Random thoughts on Pioneer Day

Patty Bartlett Session’s Cross Stitch Sampler

I was sitting in a Women and Music class at BYU when the most preposterous statement I have ever heard about pioneers was made. We were discussing Mormon music when a fellow classmate argued that those without “pioneer stock” could not truly sing Come, Come Ye Saints like somebody with pioneer ancestry can.

“Just like a white woman can’t sing Summertime like a black woman can.” she argued

My response: ummmm…what?

I think there is a fundamental difference in experience here that makes this argument specious at best but every July 24th I find myself wondering if there is some psychic wound that those with pioneer heritage carry with them.

I wouldn’t know about this as I am the offspring of two converts to the church. While I always enjoyed the Pioneer Day celebrations that my midwestern wards put on and the pioneer bonnets were in constant rotation when I played dress-ups as a girl, I never felt personally connected to the pioneers.

Until I had children. mr. mraynes comes from a rather prominent pioneer family and knowing the above story, he joked that bearing pioneer stock allowed me to tap into that psychic wound and appropriately sing Come, Come Ye Saints. Once again, I doubt the veracity of this wry observation. But I do feel strangely connected Patty Bartlett Sessions, who would be my children’s great great great great great-grandmother. Indeed, I feel her presence and her grit and determination in my own daughter. Though I am a little apathetic about pioneers in general, I like to take a moment on this day to honor this grandmother and the other pioneers who make my children who they are.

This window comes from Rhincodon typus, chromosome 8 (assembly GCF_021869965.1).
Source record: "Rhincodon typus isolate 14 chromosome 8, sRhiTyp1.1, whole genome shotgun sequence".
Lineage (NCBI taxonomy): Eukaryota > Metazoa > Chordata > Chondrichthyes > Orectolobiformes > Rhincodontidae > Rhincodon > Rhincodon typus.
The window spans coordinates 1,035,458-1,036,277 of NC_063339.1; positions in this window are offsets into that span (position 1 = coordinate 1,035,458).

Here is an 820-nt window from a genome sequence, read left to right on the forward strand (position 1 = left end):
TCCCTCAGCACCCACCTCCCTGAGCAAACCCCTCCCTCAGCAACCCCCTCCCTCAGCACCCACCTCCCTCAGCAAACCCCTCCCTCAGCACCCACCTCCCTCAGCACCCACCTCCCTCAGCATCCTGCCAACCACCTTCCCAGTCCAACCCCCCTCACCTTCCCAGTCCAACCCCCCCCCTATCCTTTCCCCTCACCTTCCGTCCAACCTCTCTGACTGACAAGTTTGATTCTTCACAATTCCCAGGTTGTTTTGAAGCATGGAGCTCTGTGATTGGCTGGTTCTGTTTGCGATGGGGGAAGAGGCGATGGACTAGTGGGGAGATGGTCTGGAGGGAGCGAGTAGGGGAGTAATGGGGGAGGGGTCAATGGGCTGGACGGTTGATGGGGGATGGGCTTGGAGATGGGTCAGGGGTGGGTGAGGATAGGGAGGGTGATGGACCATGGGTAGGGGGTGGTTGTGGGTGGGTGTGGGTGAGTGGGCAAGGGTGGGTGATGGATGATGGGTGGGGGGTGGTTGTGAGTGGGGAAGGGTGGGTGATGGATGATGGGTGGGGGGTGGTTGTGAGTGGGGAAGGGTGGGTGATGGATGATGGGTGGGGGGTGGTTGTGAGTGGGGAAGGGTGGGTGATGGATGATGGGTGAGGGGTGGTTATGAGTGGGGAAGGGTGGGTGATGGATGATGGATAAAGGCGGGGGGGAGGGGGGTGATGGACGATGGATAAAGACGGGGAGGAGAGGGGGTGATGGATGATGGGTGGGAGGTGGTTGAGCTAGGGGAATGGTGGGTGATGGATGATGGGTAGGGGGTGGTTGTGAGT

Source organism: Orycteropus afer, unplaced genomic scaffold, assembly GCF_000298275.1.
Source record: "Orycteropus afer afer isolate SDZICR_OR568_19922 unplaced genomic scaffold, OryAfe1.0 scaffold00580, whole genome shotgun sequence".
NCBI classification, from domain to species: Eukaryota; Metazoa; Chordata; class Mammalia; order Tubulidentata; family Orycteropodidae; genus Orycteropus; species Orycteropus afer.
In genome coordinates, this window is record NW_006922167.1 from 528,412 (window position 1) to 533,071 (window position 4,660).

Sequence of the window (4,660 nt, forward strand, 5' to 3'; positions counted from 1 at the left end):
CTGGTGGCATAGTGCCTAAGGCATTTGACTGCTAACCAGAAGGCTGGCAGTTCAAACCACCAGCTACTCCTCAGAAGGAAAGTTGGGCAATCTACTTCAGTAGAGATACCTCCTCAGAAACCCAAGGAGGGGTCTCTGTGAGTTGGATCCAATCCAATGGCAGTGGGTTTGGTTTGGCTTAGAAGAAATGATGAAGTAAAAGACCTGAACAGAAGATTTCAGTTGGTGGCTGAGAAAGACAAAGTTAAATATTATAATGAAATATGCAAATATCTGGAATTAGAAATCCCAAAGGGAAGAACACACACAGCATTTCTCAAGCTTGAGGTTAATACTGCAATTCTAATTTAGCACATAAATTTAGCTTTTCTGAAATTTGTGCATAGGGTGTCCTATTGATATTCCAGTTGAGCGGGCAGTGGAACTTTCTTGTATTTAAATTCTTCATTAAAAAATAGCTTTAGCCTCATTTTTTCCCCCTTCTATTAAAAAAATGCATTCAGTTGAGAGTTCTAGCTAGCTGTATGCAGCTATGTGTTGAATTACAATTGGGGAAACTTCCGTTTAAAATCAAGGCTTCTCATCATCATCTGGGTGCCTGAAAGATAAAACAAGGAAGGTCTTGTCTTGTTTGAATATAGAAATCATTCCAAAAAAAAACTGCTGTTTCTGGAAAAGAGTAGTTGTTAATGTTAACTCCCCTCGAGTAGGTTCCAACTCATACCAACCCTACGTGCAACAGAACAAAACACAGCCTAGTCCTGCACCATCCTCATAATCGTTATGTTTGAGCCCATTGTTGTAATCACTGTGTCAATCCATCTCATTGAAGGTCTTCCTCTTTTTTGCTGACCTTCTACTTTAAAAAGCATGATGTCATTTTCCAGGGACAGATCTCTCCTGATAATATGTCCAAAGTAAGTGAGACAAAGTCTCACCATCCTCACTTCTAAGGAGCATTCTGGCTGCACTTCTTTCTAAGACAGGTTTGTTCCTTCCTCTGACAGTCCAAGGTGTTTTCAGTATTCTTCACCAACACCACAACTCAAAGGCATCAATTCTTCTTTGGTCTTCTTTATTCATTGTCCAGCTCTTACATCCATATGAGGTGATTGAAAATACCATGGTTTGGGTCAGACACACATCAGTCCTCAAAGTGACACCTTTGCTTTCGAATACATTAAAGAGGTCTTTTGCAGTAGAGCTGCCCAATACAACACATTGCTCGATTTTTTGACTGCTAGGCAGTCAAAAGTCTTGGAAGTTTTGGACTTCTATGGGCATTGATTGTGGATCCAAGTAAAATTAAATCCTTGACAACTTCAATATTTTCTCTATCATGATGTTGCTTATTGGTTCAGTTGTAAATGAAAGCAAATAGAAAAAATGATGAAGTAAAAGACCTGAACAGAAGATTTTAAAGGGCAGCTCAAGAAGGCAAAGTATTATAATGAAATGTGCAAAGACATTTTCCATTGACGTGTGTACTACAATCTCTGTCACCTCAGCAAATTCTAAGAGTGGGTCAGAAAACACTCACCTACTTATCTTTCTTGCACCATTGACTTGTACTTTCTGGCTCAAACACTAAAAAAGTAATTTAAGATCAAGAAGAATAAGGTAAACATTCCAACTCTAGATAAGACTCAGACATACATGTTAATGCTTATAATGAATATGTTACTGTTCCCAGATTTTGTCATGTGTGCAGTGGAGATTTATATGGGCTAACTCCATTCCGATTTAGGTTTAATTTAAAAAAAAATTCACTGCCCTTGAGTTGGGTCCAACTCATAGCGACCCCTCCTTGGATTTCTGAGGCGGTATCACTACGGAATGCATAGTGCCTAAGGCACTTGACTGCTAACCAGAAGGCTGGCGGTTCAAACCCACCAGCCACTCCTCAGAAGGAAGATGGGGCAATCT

So what say you? Do you share a strong connection with the pioneers, whether in your ancestry or not? How do you feel about Pioneer Day?


Mraynes lives in downtown Denver with her husband and four children. She spends her time lobbying at the Colorado Legislature, managing all the things and preparing Gospel Doctrine lessons.

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9 Responses

  1. Rachel Hamrick says:

    I love the fact that ‘Summertime’ was written by two Jewish brothers from Brooklyn, New York.

  2. E.D. says:

    Based on my experience, the classmate’s line of reasoning isn’t that rare. I’ve heard plenty of claims that those with pioneer ancestors had stronger faith, etc. Of course, this mainly came from families that moved from the Mormon Corridor to central NY and were going through some serious culture shock.

    I didn’t know anything about Pioneer Day until the UT/ID families moved in when I was in junior high school. They wanted a picnic and a sacrament meeting about it. Let’s just say it wasn’t very popular given their attitudes about Pioneer Day, working mothers, and church procedures. Basically it was several years of constantly being told we were “doing it wrong” then they all eventually moved out.

    • Mraynes says:

      I’ve heard plenty of stories like this. my mother once had a boyfriend who broke up with her because she wasn’t from pioneer stock. It’s amazing how we all hang on to these little prejudices in order to validate our existence.

  3. Rachel says:

    This post goes quite nicely from Em’s on Pioneer (and other!) heritage from a few weeks back: http://www.the-exponent.com/our-heritage-or-my-heritage/